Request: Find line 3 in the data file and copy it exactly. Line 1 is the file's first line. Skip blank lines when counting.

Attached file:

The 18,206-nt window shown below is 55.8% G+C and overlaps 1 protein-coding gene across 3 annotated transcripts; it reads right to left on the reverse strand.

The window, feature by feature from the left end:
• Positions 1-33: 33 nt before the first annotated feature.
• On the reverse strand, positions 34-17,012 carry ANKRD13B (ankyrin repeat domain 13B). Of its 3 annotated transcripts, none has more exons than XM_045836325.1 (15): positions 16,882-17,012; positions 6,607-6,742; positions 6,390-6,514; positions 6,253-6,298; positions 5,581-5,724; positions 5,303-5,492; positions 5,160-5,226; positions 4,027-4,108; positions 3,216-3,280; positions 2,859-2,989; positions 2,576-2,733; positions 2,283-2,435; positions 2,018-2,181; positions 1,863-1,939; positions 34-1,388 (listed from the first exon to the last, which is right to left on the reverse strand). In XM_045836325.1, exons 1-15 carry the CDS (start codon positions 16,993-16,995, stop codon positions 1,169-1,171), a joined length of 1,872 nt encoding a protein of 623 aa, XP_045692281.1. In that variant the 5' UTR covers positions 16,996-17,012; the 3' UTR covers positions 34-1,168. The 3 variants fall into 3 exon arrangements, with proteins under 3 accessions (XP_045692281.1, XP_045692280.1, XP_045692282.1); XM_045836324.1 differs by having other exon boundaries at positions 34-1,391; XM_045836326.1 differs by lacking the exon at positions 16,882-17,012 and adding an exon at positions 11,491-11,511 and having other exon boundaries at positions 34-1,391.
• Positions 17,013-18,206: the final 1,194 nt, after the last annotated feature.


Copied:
• Positions 1-33: 33 nt before the first annotated feature.